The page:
Sexual intercourse must be considered non-consensual, forcible, or must involve threats. The most common forms of rape include forcible rape and situations where a person has been drugged or is severely intoxicated.
In the cases of sexual intercourse involving minors, minors cannot legally consent to intercourse. Depending on the severity and the circumstances of the sexual involvement, a person could be charged with unlawful sexual intercourse with a minor, unlawful oral copulation, sexual penetration, or lewd and lascivious acts upon a minor.
Do You Have to Register as a Sex Offender for Statutory Rape?
Certain statutory rape offenses do not require a person to register as a sex offender in California. California Penal Code 290 PC requires sex offender registry of certain offenses, such as rape, anal intercourse, or lewd and lascivious acts upon a child.
Recently, Governor Gavin Newsom signed a bill allowing for judges to have discretion on whether or not to register someone as a sex offender. News outlets have been putting this bill on blast, stating that “California is allowing pedophiles to not register as sex offenders,” but this is simply untrue. Under California Senate Bill 145, judges may now waive sex offender registry for individuals who have had sexual intercourse with a minor over the age of 14, and not 10 years older than the minor. This includes sodomy, oral copulation, or penetration of a foreign object. This bill was aimed at helping LGBT individuals who have had consented to sexual or anal intercourse.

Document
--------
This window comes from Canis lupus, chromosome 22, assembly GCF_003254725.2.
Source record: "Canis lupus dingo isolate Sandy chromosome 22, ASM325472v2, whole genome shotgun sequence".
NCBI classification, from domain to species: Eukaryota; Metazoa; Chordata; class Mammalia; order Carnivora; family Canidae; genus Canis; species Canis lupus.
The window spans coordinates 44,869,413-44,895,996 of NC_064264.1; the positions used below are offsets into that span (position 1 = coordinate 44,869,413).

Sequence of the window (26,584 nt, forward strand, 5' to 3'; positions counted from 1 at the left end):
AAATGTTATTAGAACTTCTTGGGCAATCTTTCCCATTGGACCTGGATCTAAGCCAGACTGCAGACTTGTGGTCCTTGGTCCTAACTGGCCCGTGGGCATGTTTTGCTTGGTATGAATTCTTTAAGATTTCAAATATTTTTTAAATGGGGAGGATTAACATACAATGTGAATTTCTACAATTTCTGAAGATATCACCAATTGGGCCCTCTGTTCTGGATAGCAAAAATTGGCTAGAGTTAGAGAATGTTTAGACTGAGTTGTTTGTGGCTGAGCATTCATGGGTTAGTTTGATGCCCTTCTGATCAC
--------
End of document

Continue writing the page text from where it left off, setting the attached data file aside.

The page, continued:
Defenses To Statutory Rape Charges
Every statutory rape situation is different, therefore it is imperative to contact an attorney. Some common defenses to statutory rape charges in California include:
1. False Accusations – situations where the alleged victim misidentifies the defendant or lies
2. Age of Consent – the alleged victim was of the age of consent
3. No Sexual Intercourse – in which two parties were both under the age of 18, no sexual intercourse or penetration had occurred.
4. If the alleged victim was in a bar or club where the age to enter is 21 years or older, or if they have shown false identification.
Consent is not a defense to statutory rape charges, as minors legally cannot consent to sexual intercourse. Believing that a child was of age would also not be a defense. If you have been charged with statutory rape, it’s imperative to contact an attorney immediately.
Potential Statutory Rape Charges